James, a 6-foot-4, 283-pound offensive lineman from Pikeville (N.C.) Aycock, grew up a following UNC and has an older sister who is an alum. However, with scholarship offers from NC State and Stanford also on the table, he isn't ready to make a verbal commitment just yet.
"I want to explore all my options," James said. "I know who my leader is, but before I seal any deal I want to make sure that no stone goes unturned. I want to make sure that I've seen my options. Once that's done I'll be able to give a clear answer of where I want to play ball at and continue my education."
James has one more option left to explore – NC State. He plans to attend the Wolfpack's Junior Day on Feb. 21.
"After [visiting NC State], I know I'll be pretty decisive," James said.
James revealed that not only is UNC his clear cut leader, but he has narrowed his focus to UNC and NC State.
"My parents and I were talking over it," James said. "With our schedules, if they wanted to see me play it would have to be in-state.
"Plus, my thing is I want to go far enough from home where I can experience life on my own and not have to worry about them being right down the street. But, at the same time should the situation arise, I can still easily see my family, I can see spend the holidays with my family."
UNC's Junior Day lasted for much of Saturday afternoon. The entire time he was on campus, James felt like a Tar Heel.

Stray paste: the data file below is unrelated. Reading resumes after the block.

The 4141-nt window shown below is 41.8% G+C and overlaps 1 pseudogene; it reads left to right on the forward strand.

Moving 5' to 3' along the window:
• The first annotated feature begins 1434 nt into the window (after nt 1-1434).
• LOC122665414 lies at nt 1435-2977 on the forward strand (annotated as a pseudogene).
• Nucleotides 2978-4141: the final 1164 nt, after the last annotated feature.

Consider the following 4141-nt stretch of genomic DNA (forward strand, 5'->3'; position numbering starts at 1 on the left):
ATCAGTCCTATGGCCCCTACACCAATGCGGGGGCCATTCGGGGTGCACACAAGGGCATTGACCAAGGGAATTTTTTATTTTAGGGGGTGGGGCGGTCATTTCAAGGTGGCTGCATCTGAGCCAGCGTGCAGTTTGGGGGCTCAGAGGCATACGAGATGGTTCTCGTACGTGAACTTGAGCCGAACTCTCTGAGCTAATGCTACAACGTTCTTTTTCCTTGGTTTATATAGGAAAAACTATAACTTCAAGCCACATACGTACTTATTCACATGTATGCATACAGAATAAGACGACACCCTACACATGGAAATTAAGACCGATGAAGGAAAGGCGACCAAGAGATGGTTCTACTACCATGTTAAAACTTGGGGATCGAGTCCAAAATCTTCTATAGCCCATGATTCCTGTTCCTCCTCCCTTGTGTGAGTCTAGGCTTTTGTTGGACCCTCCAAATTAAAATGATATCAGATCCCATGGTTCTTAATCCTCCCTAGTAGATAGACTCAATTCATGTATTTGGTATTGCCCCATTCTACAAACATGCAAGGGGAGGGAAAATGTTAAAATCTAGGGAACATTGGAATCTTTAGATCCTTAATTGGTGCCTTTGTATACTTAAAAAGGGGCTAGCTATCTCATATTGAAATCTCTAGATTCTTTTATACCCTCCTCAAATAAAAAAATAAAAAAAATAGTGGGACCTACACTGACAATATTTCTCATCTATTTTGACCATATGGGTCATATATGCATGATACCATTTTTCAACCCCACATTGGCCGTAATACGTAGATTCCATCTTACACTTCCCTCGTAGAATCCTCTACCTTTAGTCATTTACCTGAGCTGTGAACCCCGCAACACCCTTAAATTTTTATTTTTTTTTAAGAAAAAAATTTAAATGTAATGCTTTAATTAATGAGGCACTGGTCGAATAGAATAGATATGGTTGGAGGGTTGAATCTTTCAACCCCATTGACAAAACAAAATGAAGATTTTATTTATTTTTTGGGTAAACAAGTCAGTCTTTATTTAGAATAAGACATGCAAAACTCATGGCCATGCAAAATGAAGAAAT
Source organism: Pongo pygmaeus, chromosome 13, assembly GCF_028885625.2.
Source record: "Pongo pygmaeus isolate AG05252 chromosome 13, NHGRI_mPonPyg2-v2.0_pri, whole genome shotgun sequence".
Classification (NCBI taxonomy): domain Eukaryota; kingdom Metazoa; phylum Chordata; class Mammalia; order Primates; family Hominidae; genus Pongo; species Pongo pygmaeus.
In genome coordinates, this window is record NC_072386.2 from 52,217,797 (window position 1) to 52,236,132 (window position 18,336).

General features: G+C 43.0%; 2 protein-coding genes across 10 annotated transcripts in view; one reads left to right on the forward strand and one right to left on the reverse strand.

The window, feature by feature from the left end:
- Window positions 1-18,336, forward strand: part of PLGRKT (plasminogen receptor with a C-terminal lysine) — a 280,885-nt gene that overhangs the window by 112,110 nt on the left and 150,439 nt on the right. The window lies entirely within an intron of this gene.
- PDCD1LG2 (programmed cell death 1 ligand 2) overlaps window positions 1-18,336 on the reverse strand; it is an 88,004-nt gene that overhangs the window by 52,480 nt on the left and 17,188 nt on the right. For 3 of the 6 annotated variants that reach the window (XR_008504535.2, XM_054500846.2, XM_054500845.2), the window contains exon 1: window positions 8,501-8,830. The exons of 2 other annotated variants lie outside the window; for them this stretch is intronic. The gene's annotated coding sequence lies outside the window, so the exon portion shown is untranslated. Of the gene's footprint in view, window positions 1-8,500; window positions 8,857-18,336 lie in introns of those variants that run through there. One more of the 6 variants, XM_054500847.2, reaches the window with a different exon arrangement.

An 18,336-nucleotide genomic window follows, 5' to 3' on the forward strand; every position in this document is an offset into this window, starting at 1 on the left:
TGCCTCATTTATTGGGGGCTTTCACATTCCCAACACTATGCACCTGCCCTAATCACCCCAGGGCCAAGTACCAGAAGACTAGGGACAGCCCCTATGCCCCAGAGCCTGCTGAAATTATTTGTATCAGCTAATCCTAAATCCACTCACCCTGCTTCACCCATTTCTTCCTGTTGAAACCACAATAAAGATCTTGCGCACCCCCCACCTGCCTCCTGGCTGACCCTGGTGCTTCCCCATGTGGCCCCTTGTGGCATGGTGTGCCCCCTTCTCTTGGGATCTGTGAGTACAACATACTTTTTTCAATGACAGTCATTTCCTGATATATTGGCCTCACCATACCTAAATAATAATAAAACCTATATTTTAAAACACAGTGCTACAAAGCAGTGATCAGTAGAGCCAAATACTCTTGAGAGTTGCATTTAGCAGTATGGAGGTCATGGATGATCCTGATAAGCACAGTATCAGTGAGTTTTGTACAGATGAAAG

"For a second in time, without signing a Letter of Intent or without committing, I felt like I was a part of the family," James said. "I felt like Carolina really wanted me and they put an effort to come to me. I just felt accepted. I felt like they wanted me, not just for my athletic abilities, but for who I was. They saw what I could become not just as a dominate football player, but what I could become as a man. While I was there, I felt a connection with all the coaches and everyone there."
The Junior Day festivities surrounded Saturday afternoon's UNC-NC State basketball.
"Everything is blue," James said. "Literally, everything is blue. That's crazy to know your school has so much support for you."
Ironically, Saturday's game pitted James' two finalists against each other. He admitted that he was cheering, quietly, for one of the teams. However, he wants to keep his rooting interest undisclosed.
Before the game, James had a film study session with Sam Pittman, UNC's offensive line coach.
"He just basically went through blocking techniques," James said. "Him and I discussed football, game film, situations. Basically, he showed me film, asked me what was wrong, and I told him what was wrong with the film. Whether it be where to put my hands or how to move my feet. He showed me, of course on film, what to do in certain situations – down blocking, ankle blocking, combo blocking."
Pittman informed James that he projects him as a left guard on the collegiate level. James has exclusively played left tackle in high school.
"As long as I can put a hand in the dirt, I'm fine," James said. "A three-point stance is going to be a three-point stance. A lineman is going to be a lineman wherever you go."
James' stay also included a sneak peak at UNC's new jerseys and helmets.
"My impressions were ‘Wow, those are some sweet stuff,'" James said. "I'm not going to give out any hints of what they looked like. Whatever they show [the public], you will be surprised just like I was surprised and the other recruits were surprised."